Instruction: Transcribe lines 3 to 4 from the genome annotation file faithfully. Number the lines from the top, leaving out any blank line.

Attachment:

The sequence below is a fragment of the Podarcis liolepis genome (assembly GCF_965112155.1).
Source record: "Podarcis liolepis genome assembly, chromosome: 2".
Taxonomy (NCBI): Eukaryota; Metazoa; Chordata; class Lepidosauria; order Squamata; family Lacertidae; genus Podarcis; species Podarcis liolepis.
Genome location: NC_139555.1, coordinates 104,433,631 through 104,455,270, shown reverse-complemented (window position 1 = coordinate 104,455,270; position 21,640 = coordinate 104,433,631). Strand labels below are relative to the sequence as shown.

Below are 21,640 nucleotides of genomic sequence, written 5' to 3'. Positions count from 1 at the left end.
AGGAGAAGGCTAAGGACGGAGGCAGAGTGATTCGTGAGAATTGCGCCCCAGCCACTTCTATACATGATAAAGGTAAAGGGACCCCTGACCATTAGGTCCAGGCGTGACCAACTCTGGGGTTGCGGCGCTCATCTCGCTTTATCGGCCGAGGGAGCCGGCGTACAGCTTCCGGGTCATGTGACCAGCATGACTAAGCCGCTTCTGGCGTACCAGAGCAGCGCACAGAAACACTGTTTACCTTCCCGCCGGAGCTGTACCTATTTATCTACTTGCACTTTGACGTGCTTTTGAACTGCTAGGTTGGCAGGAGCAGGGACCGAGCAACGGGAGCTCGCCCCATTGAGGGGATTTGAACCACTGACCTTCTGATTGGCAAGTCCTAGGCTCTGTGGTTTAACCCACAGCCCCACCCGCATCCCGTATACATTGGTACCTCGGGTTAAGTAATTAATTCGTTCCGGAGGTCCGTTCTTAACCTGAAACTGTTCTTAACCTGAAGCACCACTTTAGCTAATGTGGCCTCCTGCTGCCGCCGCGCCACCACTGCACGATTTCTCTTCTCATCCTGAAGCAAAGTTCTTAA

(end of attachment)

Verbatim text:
Taxonomy (NCBI): Eukaryota; Metazoa; Chordata; class Lepidosauria; order Squamata; family Lacertidae; genus Podarcis; species Podarcis liolepis.
Genome location: NC_139555.1, coordinates 104,433,631 through 104,455,270, shown reverse-complemented (window position 1 = coordinate 104,455,270; position 21,640 = coordinate 104,433,631). Strand labels below are relative to the sequence as shown.